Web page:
US 670001 A
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Description (OCR text may contain errors)
1m. 670,00l." Patented Mar. |9,-|90|.
s.- B; monss. GOMBINEJGU RB AND GUTTER;
(Applicntion filed Feb. 15, 1900.)
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'Nrr n STATES PATENT I-FFICE.
STEPHEN B. MORSS, OF BAHWAY, NEW JERSEY.
COMBINED CURB AND GUTTER.
SPECIFICATION forming part of Letters Patent No. 670,001, dated March 19, 1901.
Application filed February 16, 1900. berial No. 5,265. (No model.)
To a whom it may concern.-
Be it known that I, STEPHEN B. MORSS, a citizen of the United States, residing at Rahway, Union county, State of NewJersey, have invented certain new and useful Improvements in a Combined Curb and Gutter, of which the following is a specification.
The object of my invention is to provide a combined curb and gutter made of metal in one piece which shall be cheap to manufacture and to place in position, durable and efective in use, and capable of remaining in proper position, so as not to become displaced through the action of frost, tree-roots, or weight of traffic.
In carrying out my invention I provide a vertically-disposed longitudinally-extending curb-plate having a horizontally-extending web near the lower edge to form a gutter or support for a gutter block or stone, and a horizontally-eXtending web near the upper edge projecting toward the sidewalk to receive upon it the earth of the sidewalk or the sidewalk stone or paving.
Reference is to be had to the accompanying drawings, forming part hereof, wherein- Figure 1 is a perspective view of my improved curb and gutter in use where the side walk-paving does not reach to the curb. Fig. 2 is a perspective View, partly in section,
showing my improvements in use where a flagstone or corresponding paving extends to the curb; and Fig. 3 is a perspective view of a combined curb and gutter.
In the accompanying drawings, in which similar numerals of reference indicate corresponding parts in the several views, 1 indicates a curb, which is shown in the form of a vertically-disposed longitudinally-extending plate or beam, preferably made deeper than wide and of suitable metal, such as iron or steel, adapted to be set on edge at the junction of a roadway with a sidewalk or pathway, so as to form a curb or protection for the vertical edge of the latter.
2 is a web extending horizontally from the plate 1 and projecting toward the roadway, being shown located at a short distance above the lower edge of the curb-plate 1 and adapt ed to form a gutter, the outer edge of the web 2 being adapted to be engaged by the adjacent paving-blocks or other material of the road-bed.
The curb-plate l and the gutter-web 2 are shown made in a single piece of material, preferably by casting or rolling metal in the desired form. The gutter-web 2, particularly for use in the country or small towns or cities, serves as a gutter and need not be covered by stone, asphalt, or other paving material. This gutter-web, however, is adapted to have a stone or other paving material 3 mounted upon it, as shown in Fig. 2, which may be stone independent of the road-bed paving or a continuation of the latter, such as where asphalt is placed upon the road-bed, in which case the asphalt paving may cover the gutter-web 2 and the road-bed in acontinnous layer. In some cases it may be desirable that the gutter-web 2 be capable of forming a channel for the passage of water irrespective of the contiguous road-bed paving, and for this purpose I provide the web 2, at or near its outer edge, with a rib or flange 2, as shown in Fig. 3, preferably made integral with the gutter-web 2. In either event the gutter block or covering 3 may be used or dispensed with, as found desirable. The gutter-plate l is also provided near its upper edge with a horizontally-extending web 4, that projects from the side of the plate opposite to the web 2 and extending toward the sidewalk. The distance of the web 4 from the upper surface of the gutter-plate 1 is preferably such that earth adjacent to the sidewalk may rest upon the same or so that the flagstone or other sidewalk-paving material may rest upon the web 4. In either case the web 4 is buried in the earth and rests upon the same, as illustrated in Figs. 1 and 2.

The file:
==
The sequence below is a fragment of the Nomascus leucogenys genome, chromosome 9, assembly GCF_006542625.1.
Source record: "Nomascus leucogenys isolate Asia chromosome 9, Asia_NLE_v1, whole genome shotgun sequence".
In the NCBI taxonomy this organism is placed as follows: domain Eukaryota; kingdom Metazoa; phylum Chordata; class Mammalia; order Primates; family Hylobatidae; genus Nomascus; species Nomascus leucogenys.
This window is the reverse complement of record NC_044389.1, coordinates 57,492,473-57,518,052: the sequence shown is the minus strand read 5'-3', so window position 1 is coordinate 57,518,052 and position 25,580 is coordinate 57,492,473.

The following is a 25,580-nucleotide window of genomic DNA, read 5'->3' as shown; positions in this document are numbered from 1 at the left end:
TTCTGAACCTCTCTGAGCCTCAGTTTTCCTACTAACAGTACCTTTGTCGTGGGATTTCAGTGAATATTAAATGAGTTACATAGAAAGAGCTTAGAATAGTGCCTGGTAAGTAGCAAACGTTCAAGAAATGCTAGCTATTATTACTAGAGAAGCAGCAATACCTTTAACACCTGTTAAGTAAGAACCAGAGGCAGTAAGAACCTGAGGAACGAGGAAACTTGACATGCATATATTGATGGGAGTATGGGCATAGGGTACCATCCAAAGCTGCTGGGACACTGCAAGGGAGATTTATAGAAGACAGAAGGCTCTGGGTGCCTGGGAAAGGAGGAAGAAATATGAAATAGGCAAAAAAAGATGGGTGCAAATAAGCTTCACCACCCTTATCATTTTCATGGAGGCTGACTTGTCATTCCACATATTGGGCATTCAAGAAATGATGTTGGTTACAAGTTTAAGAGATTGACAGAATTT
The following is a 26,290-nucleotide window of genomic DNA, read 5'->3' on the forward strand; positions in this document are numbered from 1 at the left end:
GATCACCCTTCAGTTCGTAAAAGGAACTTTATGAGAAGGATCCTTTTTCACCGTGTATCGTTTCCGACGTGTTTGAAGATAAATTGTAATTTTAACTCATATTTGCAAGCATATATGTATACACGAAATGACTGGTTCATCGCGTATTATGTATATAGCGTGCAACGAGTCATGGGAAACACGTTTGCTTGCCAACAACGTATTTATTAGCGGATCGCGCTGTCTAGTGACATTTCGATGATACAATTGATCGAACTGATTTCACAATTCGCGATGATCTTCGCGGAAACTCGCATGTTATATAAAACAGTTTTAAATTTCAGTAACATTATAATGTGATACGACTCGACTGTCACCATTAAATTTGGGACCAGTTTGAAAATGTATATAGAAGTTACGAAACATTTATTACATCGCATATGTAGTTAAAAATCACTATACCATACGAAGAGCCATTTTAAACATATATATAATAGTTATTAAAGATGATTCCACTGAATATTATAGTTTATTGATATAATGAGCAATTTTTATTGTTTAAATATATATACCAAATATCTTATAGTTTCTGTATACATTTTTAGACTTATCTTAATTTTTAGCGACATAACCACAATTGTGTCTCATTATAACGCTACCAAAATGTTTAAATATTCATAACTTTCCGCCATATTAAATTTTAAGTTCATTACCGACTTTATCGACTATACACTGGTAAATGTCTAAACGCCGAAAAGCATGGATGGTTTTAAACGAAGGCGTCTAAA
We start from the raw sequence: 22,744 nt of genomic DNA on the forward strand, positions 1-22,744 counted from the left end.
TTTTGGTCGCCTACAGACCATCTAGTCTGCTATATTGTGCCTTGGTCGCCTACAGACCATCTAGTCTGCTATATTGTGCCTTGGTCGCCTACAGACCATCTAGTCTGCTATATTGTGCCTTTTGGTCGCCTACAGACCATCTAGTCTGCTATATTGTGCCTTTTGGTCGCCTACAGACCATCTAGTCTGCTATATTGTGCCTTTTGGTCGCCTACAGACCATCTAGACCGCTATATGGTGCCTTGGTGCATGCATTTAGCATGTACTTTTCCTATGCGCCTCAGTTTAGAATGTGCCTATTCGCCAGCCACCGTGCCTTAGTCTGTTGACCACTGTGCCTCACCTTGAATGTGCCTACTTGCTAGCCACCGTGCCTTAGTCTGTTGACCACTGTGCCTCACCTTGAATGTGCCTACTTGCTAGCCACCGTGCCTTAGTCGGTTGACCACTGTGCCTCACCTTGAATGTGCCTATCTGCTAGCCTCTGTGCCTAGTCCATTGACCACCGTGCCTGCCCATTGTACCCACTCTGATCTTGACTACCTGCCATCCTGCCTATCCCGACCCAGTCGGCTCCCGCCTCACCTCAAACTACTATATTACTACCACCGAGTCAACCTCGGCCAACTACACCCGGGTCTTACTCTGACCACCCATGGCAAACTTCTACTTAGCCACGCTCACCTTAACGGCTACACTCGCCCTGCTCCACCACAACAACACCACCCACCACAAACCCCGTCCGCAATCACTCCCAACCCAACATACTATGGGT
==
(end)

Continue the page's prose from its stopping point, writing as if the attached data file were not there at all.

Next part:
It will be seen that as the curb-plate 1 and its webs 2 4 are made in a single piece of ma terial no bolts or fastening devices are needed and that the gutter-web 2 rests upon the earth that is tamped or packed under it and serves as a support for the material used in the paving of the roadway or to support or retain in place the gutter-stone largely used in small towns and villages. It will also be seen that the be made comparatively long the great weight resting upon the webs will prevent them from tilting at the ends. Furthermore, should a depression occur beneath the curbing at some point the latter would act as an arch or bridge over the same until it could be repaired or filled in, thus avoiding the necessity of taking up and relaying the curb, which would be necessary in the old style of stone blocks used in curbing.
Having now described my invention, what I claim is- A combined curb and gutter plate, consisting of a beam, adapted to be set vertically, and having on one side near the lower edge, an outwardly-projecting plate, to form a gutter or support for a gutter, and having on the opposite side below the upper edge of the beam, an outwardly-extending plate, the portion of the-beam extending above the plate, serving with the plate to form a seat for the abutting edge of a pavement, substantially as described and shown.
STEPHEN' B. MORSS.
F. E. TURNER, T. F. BoURNE.